Gin, pasties, Indian food, weird accents, massive crowds, and rock n’ roll. That’s right folks, we’ve made it to the United Kingdom. It’s been a week, and each show has been absolutely “mental m8.” It’s both exciting and humbling to see thousands of new fans getting exposed to our music already. This is the reason we do what we do. Without live shows, music would never be the same, and nothing will ever compare to seeing music live. No 3-D, Google Glass-level of technology can replace the shared experience of dancing and singing along with fellow fans sandwiched between that pre-show anticipation and post-show high from all the adrenaline.
Every night we try our best to deliver that electric feeling to new and long-time fans of varying types of crowds. Although we’ve really brought our A-game this time around, it’s not always easy to create the experience the crowd wants each show. I’ve noticed over time that usually our best performances at night come after having a really great day. That means going out during our free time before or after soundcheck (or on days off) and taking in what each unique city has to offer. Because how else are you going to connect with a crowd if you don’t know who the hell they are? How they spend their free time? What their culture is like? Before we get into week 2 of tour, I wanted to share a few gems I’ve discovered so far in some of the cities that have stood out to me personally.
We are fortunate enough to randomly be friends with some hilarious Welsh dudes and touring has allowed us to keep in touch. Our friend Ryan showed us where he lives down by the bay, and afterwards we went “for a curry” with his girlfriend. This was our day off, which was much needed after our previous night out. (After a few post-show drinks we went to “chippy alley” in downtown Cardiff, where drunk “lads” among other people find solace and greasy food at the end of the night.)
This is Dorothy’s – quite possibly the best “chippy” on “chippy alley.” (For all you Americans, that’s what they call a fish and chip shop.) Ryan is seen two photos above in his natural element, consuming chips and some kind of strange sausage thing. This stop was a wise choice and it definitely helped soak up the booze. Rumor has it that our friend Charlie’s Grandpa once got thrown through the window here. Cole is also pictured here with his classic fish n’ chips (worst vegetarian ever).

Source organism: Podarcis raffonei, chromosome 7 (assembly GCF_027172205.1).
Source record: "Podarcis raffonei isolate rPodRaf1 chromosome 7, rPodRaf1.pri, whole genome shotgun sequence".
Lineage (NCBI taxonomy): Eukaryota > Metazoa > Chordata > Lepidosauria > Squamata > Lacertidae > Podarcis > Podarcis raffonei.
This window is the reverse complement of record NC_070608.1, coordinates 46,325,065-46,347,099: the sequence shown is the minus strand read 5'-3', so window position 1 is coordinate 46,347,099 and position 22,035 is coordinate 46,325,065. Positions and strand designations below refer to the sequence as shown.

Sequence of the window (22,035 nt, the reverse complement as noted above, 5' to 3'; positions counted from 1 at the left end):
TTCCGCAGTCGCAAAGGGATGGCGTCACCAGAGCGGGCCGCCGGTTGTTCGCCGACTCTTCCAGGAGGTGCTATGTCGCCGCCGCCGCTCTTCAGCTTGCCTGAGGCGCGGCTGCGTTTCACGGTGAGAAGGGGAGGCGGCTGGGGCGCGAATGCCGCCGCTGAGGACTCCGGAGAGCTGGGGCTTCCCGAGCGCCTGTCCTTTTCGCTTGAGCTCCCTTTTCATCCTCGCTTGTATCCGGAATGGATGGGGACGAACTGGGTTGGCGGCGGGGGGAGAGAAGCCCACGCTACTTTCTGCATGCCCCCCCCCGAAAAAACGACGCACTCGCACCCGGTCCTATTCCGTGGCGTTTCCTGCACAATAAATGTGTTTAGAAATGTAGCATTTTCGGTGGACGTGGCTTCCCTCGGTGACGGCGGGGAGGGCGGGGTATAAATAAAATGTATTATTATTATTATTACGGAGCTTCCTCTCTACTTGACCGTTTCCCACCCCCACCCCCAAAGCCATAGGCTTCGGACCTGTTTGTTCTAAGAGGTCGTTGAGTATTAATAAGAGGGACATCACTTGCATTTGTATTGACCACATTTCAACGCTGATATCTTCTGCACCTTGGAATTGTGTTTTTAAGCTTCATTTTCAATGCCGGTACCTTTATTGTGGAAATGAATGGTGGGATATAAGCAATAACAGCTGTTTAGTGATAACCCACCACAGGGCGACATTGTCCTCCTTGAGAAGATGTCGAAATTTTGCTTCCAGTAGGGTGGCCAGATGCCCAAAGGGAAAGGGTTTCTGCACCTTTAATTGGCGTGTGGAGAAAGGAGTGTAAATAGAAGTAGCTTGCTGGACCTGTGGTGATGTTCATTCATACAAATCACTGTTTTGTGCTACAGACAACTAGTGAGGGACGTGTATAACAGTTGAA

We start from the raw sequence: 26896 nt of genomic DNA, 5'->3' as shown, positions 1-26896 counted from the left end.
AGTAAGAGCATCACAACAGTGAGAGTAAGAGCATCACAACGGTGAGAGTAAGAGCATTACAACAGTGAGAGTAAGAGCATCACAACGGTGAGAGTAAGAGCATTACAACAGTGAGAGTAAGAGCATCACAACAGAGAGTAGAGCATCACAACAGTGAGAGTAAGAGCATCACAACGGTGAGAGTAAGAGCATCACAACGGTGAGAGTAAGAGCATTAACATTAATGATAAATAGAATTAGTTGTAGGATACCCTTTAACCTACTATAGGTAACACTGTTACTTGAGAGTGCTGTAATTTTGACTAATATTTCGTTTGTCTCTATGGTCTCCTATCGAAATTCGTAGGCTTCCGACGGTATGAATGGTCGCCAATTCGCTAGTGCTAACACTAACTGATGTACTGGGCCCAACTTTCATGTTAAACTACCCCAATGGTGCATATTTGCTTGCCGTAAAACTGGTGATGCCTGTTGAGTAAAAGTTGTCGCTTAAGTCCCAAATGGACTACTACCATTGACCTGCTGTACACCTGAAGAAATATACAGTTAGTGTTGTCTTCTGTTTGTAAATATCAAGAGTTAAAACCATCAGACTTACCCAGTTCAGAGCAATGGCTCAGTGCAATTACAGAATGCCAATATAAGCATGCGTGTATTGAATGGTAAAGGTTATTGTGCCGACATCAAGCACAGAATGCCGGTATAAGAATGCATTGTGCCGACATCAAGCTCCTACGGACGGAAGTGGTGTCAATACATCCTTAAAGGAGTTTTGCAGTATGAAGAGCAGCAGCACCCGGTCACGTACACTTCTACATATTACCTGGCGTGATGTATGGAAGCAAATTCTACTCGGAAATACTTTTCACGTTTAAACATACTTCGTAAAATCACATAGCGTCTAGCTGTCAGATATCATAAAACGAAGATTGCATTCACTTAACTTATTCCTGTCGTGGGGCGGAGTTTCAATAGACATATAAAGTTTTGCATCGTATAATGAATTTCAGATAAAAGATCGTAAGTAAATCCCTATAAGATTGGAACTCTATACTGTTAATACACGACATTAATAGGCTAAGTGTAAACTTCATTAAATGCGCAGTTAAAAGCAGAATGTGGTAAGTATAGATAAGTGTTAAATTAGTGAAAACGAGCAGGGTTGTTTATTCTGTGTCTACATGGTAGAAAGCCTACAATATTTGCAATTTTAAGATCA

This is as close to Harry Potter as it gets, people. Joey and I ignored all signs and strolled through the private grounds of King’s College. We both agreed that if schools in America looked anything like this we probably would have never left. Apparently the students wear dress robes to formals (like in Goblet of Fire) and there are “house colors.” A walk through the nearby narrow cobbled streets was like meandering through Diagon Alley or even Hogsmead. After our little jaunt, we sat down at the ever so pleasant Pint Shop for an afternoon drink and the perfect pre-show meal.
As I have made known before, I am a gin guy. And when the waiter of this restaurant told me they had over 100 different gins available with specific pairings, I knew I signed up for the right game. This gin was produced right there in Cambridge, and the added garnish of juniper berries (an ingredient used in the distilling process as well) were very flavorful. Joey got the roasted chicken and I got mackerel fillets that were to die for. A few hours later we were on stage playing to a few thousand kids in one of the U.K.’s most famous venues, the Corn Exchange, where practically every famous classic rock band has ever played (The Doors, The Who, The Kinks, Blur, Rolling Stones, Oasis, etc.). Not a bad day.
Yes, this is where the Beatles came from. Yes, it was a dream. Yes, the crowd was insane. Yes, I had a rough time understanding almost everyone I spoke to. We had a walk through the city centre with Phoebe Fox, an excellent photographer who will be out here with us for a few days. Fortunately, I was able to revisit a favorite from our last trip here, called Bakchich. This Lebanese food joint is not only inexpensive, but completely legit. I had a meat mezze plate. The lamb stole the show along with the fresh tabouleh. You can also find cool thrift stores and street art in this area. Walking around the fab 4 stomping ground in rainy weather was everything I could have asked for.
There is a section of our song, Turn Up (the solo), that is very Liverpool-era Beatles. Playing it on stage the other night was so surreal it gave me goosebumps. This tour is epic. More updates coming soon. Hope to see you guys in the crowd or in the city streets of our remaining U.K. tour.